As Covid-19 spread throughout 2020, governments, businesses, and individuals around the world undertook unprecedented measures akin to wartime efforts. Countries have been put into lockdown, schools closed, events canceled, factories shuttered, millions told to work from home, and emergency funds released. No economic cost has been too big to stem the spread of the disease. Coronavirus is proving that it is possible to make dramatic changes and economic sacrifices to save lives.
NEON和Frankie Boyle工作室希望合作开展一个项目，反应当我们面对新的情况时，我们如何能够适应变化和合作。最终的项目被设计成具有吸引力，提供一种希望和欢乐的灯笼，并激活最近一直很安静、感觉不安全的公共空间。这个项目被称为 "活灯笼"。灯笼是一个普遍的象征，象征着光明、超越和指导性的光芒。在不同的文化中，它们被看作是爱、智慧和照明的象征，也象征着引导灵魂穿越黑暗时期的内在之光，并有新一天的承诺。灯笼提醒我们有能力在这个世界上找到自己的方向，并表达了我们与生俱来的内在力量。
NEON and Frankie Boyle Studio wanted to collaborate on a project that illustrated the responsiveness of humankind, and how we are capable of adapting to change and working together when we face new situations. The resultant project has been designed to be inviting, to offer a sense of hope and joy, and to activate public spaces that have recently been quiet and felt unsafe. This project is called “The Living Lantern”. Lanterns are a universal symbol of brightness, transcendence, and guiding light. In various cultures, they are viewed as symbols of love, wisdom, and illumination, and also symbolize the inner light that guides the soul through periods of darkness with the promise of a new day. Lanterns remind us of our ability to find our way in the world and speak to our innate inner strength.
About The Living Lantern
“The Living Lantern” is a kinetic and light installation. It has a dynamic, wind responsive outer membrane that opens and closes to filter the light from its core. Visitors are invited to spend time observing an object in constant transformation. This project has a meditative effect, as the structure is constantly evolving according to interaction between the wind-powered movement and the animated light sequences.
The artwork has two “modes”. During the day, the visitor can experience a version where the artwork’s timber materiality is expressed. In the evening, when it’s dark, the artwork is activated with light, much like a real life lantern.
The Living Lantern employs a kinetic mechanism that NEON have used in a number of previous projects (for example Shiver House). The component used is constructed of Koskisen Thin Plywood, which is counterweighted with a steel nut and bolt. The mechanism used means that the component sits horizontally when there is no wind, but lifts up or down when there is a breeze to close up the structure.
关于作品中使用的灯光，Frankie Boyle工作室的Frankie Boyle说："我强烈地感觉到，灯光应该反映并建立在灯笼的个性之上。灯光序列的设计是为了唤起观众的冥想状态，就像我们观察蜡烛随时间变化的方式一样。考虑到这一点，项目上的序列不是有一个明显的开始和结束，而是抽象的和不断变化的。这种方法意味着人们能够根据自己的选择在艺术品上花费更多或更少的时间。我们特意决定不使灯光具有互动性或反应性，相反，它被设计成一个门户，让观众进入他们自己的内心世界。”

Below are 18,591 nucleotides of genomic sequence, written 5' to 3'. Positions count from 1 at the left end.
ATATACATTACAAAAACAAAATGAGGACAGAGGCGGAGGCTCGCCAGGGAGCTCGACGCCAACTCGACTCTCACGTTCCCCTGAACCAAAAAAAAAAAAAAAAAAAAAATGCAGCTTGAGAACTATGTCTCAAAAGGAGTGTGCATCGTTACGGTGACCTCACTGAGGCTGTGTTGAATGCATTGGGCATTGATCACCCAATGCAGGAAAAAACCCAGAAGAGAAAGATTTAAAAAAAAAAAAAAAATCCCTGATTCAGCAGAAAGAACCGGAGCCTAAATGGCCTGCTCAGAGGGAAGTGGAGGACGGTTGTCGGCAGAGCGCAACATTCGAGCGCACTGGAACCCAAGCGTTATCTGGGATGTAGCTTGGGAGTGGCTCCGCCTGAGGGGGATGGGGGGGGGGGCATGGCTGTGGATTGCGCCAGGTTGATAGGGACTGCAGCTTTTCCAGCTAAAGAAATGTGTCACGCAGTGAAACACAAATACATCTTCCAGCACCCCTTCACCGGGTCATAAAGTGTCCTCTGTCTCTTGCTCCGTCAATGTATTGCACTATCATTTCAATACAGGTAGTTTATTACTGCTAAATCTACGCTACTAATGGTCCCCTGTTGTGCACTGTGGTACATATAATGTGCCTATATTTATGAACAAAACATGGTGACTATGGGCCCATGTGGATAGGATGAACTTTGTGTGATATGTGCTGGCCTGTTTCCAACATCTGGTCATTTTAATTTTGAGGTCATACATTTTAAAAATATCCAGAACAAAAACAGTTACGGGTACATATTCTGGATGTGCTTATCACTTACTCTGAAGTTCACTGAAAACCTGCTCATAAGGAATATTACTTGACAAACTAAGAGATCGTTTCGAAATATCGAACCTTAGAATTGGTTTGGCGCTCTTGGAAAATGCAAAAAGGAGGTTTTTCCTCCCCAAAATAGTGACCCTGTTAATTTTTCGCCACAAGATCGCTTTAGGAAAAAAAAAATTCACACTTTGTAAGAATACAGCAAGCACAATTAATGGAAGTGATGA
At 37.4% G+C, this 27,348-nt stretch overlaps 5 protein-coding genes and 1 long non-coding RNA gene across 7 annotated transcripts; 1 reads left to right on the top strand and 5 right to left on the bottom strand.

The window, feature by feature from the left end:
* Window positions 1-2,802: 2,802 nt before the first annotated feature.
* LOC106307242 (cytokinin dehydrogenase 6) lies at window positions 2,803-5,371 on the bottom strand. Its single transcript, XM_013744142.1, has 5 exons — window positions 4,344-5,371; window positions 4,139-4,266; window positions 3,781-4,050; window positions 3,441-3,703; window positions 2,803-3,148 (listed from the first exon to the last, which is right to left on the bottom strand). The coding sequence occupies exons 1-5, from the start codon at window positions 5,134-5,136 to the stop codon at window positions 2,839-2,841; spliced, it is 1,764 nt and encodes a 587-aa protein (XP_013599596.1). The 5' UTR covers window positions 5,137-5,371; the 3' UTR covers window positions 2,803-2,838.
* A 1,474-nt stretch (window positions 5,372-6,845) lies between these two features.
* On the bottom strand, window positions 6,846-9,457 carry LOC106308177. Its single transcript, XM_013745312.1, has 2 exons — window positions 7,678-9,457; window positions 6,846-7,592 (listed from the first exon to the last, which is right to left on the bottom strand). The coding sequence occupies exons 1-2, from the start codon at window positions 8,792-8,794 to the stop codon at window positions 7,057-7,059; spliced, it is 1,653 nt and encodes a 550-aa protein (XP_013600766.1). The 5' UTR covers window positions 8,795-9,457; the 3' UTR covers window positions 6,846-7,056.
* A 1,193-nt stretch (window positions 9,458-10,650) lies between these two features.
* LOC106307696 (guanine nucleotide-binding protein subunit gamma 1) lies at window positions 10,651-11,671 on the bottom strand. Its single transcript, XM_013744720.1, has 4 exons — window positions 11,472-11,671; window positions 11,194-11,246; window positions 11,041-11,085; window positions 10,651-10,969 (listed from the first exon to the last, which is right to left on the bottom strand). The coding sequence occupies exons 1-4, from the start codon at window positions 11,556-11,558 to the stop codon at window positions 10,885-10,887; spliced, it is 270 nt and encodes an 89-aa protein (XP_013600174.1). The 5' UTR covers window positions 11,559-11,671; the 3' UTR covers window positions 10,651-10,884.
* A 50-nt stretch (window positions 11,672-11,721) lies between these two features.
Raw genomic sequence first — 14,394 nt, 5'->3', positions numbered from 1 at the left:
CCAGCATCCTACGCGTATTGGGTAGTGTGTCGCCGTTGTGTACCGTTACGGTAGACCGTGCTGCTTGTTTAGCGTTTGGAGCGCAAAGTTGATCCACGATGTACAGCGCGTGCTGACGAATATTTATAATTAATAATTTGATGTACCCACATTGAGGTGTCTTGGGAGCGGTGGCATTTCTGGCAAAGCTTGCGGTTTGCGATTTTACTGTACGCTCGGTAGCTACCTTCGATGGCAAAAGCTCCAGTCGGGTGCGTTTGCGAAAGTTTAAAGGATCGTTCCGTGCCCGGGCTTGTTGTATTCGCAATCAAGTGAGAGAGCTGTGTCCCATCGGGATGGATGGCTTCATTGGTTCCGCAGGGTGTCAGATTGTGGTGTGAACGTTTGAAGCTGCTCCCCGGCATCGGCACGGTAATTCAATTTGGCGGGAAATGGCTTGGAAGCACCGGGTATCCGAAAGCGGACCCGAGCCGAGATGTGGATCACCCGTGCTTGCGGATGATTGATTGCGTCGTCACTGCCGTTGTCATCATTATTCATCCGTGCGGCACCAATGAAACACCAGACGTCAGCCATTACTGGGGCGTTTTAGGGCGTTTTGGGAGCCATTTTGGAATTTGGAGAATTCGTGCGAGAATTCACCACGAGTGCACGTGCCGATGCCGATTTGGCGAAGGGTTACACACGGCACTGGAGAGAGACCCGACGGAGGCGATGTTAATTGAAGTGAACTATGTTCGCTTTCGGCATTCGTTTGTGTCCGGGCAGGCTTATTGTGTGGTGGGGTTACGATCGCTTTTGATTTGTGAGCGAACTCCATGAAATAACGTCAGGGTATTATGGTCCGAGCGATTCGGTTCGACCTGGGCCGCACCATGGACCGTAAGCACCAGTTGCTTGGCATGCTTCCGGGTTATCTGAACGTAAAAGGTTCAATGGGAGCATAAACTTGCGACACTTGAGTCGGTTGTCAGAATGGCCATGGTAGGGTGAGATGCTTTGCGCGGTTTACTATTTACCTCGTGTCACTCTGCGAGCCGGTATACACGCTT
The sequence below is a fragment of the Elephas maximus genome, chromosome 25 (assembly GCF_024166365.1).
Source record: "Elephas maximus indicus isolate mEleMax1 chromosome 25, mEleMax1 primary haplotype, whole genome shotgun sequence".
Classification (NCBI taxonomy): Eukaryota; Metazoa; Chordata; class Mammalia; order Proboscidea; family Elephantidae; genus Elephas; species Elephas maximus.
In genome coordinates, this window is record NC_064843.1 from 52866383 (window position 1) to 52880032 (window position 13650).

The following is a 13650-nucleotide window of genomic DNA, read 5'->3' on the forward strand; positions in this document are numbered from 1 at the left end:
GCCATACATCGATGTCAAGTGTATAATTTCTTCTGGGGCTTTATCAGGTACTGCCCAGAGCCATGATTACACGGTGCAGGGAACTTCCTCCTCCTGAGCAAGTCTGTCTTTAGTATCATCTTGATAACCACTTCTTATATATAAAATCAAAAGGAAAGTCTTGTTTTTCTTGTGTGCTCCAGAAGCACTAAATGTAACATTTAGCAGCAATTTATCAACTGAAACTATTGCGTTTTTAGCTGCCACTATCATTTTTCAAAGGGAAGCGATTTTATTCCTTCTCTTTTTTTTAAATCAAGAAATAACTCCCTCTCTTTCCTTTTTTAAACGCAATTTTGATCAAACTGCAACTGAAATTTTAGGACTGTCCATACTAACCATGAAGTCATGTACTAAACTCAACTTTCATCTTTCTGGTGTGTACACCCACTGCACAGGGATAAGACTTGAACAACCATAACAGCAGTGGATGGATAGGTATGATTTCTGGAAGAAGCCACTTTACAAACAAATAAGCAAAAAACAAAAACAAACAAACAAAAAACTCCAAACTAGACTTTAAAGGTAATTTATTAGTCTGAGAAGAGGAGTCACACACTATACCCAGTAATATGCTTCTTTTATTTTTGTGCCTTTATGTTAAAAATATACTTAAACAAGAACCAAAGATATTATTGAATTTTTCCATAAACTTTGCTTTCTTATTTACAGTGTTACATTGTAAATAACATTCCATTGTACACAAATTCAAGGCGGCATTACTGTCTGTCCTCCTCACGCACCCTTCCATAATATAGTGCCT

On the lighting used in the artwork, Frankie Boyle of Frankie Boyle Studio said: “I felt strongly that the light should reflect and build upon the personality of the Lantern's breathing membrane. The light sequences have been designed to evoke a meditative state in the viewer in a similar way to when we observe a candle flicker over time. With this in mind, rather than having a noticeable beginning and end, the sequences on the Living Lantern are abstract and in constant transformation. This approach means that people are able to spend as much or as little time with the artwork as they choose. We purposely decided not to make the lighting interactive or responsive. Instead, it is designed to act as a portal for the viewer to access their own inner world.
“From a technical standpoint, the lighting for the Lantern was developed on a volumetric platform that allowed sequences to appear to be moving three-dimensionally around the sculpture. This dramatically changes the appearance of the lantern, but also the environment surrounding it as it is bathed in coloured light” said Frankie Boyle.
From the outset, the Living Lantern was designed to be a tour-able artwork. With this in mind, the frame for the project was developed using CNC technology, which offers precision and accuracy and allows parts to be replaced with ease. This approach meant that the artwork could be designed from a series of components that fit together like a jigsaw on site, allowing for its install and uninstall with relative ease. Engineers Elliott Wood were engaged to help refine the frame for the artwork and to ensure it is structurally sound in an external environment.
The Living Lantern was shown for the first time in Brisbane, Australia as part of the Word Science Festival and Curiocity, a 17-day festival that celebrates science, technology, engineering, arts, and maths (STEAM). The project is currently on show in Hsinchu City, Tawain as part of the Taiwan Light Festival (formerly the Taiwan Lantern Festival, which was rearranged due to Covid-19), and will then appear at numerous locations worldwide as part of a 5-year global tour.
Proejct: The Living Lantern
Light Artist: Frankie Boyle Studio
Location: North District, Taiwan, China
Engineers: Elliott Wood
Fabricators: Iceworks / Durasystems
Lighting Fabrication and Programming: Show Binary
Sponsors: Koskisen Thin Plywood
Photography: Sarah Marshall / Pixel Frame